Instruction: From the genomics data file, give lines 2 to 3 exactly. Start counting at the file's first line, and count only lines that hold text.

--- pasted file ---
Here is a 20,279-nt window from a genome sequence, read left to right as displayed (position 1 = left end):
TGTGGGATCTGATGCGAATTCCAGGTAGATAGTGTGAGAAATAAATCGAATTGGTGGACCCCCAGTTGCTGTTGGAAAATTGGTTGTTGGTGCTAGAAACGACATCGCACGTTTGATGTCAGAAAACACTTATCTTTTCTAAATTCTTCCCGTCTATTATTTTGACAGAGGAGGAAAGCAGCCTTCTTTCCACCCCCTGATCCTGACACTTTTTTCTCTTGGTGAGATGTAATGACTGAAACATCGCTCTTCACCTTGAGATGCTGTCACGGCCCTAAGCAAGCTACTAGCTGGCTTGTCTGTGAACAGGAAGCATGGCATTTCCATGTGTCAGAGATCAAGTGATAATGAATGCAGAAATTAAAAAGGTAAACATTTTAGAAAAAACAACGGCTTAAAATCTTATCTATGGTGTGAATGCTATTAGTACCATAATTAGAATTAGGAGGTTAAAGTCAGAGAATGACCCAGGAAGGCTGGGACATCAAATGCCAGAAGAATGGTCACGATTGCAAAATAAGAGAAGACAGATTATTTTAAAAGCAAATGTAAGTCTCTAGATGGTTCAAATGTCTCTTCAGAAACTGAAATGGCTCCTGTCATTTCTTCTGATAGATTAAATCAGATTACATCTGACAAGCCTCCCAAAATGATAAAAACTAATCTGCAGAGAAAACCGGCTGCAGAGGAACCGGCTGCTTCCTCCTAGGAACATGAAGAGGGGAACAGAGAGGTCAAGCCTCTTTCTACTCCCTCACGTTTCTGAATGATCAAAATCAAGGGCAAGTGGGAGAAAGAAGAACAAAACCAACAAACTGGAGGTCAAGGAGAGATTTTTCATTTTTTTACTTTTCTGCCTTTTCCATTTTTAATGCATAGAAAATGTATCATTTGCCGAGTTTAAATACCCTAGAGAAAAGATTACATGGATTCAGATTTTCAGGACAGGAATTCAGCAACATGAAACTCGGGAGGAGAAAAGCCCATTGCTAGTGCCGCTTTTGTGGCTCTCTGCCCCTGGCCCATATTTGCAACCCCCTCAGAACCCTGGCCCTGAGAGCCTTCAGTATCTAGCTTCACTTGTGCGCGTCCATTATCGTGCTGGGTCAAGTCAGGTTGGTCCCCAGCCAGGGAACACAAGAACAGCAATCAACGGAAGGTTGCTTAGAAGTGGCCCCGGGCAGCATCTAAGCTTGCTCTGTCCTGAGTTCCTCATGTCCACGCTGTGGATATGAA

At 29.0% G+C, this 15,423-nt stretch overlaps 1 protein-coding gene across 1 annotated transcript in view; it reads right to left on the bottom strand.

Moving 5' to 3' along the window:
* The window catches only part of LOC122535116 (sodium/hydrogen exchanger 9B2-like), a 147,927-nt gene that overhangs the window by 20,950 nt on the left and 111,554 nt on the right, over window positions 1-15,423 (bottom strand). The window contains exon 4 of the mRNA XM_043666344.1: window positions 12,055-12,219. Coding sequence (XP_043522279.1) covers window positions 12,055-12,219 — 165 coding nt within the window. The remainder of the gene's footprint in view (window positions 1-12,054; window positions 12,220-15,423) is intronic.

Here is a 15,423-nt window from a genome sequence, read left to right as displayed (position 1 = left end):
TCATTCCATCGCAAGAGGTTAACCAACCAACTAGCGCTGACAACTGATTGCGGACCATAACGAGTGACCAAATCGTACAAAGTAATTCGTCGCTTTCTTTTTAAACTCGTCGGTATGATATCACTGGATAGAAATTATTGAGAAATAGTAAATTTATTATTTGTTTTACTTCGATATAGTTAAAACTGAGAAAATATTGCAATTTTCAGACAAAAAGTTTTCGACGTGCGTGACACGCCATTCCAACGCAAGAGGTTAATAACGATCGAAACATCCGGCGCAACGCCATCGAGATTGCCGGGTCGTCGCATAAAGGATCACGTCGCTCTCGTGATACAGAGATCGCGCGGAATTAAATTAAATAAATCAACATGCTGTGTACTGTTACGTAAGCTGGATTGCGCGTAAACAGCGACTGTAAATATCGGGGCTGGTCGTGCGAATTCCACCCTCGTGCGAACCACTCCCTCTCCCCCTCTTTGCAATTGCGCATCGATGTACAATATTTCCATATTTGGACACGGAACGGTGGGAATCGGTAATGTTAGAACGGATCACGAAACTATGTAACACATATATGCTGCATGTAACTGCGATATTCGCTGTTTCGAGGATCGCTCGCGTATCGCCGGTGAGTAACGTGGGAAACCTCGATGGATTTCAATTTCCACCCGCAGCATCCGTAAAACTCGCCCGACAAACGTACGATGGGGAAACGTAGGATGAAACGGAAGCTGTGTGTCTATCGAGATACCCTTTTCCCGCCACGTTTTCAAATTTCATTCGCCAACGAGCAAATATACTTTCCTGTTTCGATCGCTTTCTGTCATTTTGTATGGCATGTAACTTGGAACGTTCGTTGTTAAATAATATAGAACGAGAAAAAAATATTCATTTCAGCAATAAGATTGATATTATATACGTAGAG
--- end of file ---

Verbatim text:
TGTGGGATCTGATGCGAATTCCAGGTAGATAGTGTGAGAAATAAATCGAATTGGTGGACCCCCAGTTGCTGTTGGAAAATTGGTTGTTGGTGCTAGAAACGACATCGCACGTTTGATGTCAGAAAACACTTATCTTTTCTAAATTCTTCCCGTCTATTATTTTGACAGAGGAGGAAAGCAGCCTTCTTTCCACCCCCTGATCCTGACACTTTTTTCTCTTGGTGAGATGTAATGACTGAAACATCGCTCTTCACCTTGAGATGCTGTCACGGCCCTAAGCAAGCTACTAGCTGGCTTGTCTGTGAACAGGAAGCATGGCATTTCCATGTGTCAGAGATCAAGTGATAATGAATGCAGAAATTAAAAAGGTAAACATTTTAGAAAAAACAACGGCTTAAAATCTTATCTATGGTGTGAATGCTATTAGTACCATAATTAGAATTAGGAGGTTAAAGTCAGAGAATGACCCAGGAAGGCTGGGACATCAAATGCCAGAAGAATGGTCACGATTGCAAAATAAGAGAAGACAGATTATTTTAAAAGCAAATGTAAGTCTCTAGATGGTTCAAATGTCTCTTCAGAAACTGAAATGGCTCCTGTCATTTCTTCTGATAGATTAAATCAGATTACATCTGACAAGCCTCCCAAAATGATAAAAACTAATCTGCAGAGAAAACCGGCTGCAGAGGAACCGGCTGCTTCCTCCTAGGAACATGAAGAGGGGAACAGAGAGGTCAAGCCTCTTTCTACTCCCTCACGTTTCTGAATGATCAAAATCAAGGGCAAGTGGGAGAAAGAAGAACAAAACCAACAAACTGGAGGTCAAGGAGAGATTTTTCATTTTTTTACTTTTCTGCCTTTTCCATTTTTAATGCATAGAAAATGTATCATTTGCCGAGTTTAAATACCCTAGAGAAAAGATTACATGGATTCAGATTTTCAGGACAGGAATTCAGCAACATGAAACTCGGGAGGAGAAAAGCCCATTGCTAGTGCCGCTTTTGTGGCTCTCTGCCCCTGGCCCATATTTGCAACCCCCTCAGAACCCTGGCCCTGAGAGCCTTCAGTATCTAGCTTCACTTGTGCGCGTCCATTATCGTGCTGGGTCAAGTCAGGTTGGTCCCCAGCCAGGGAACACAAGAACAGCAATCAACGGAAGGTTGCTTAGAAGTGGCCCCGGGCAGCATCTAAGCTTGCTCTGTCCTGAGTTCCTCATGTCCACGCTGTGGATATGAA

At 29.0% G+C, this 15,423-nt stretch overlaps 1 protein-coding gene across 1 annotated transcript in view; it reads right to left on the bottom strand.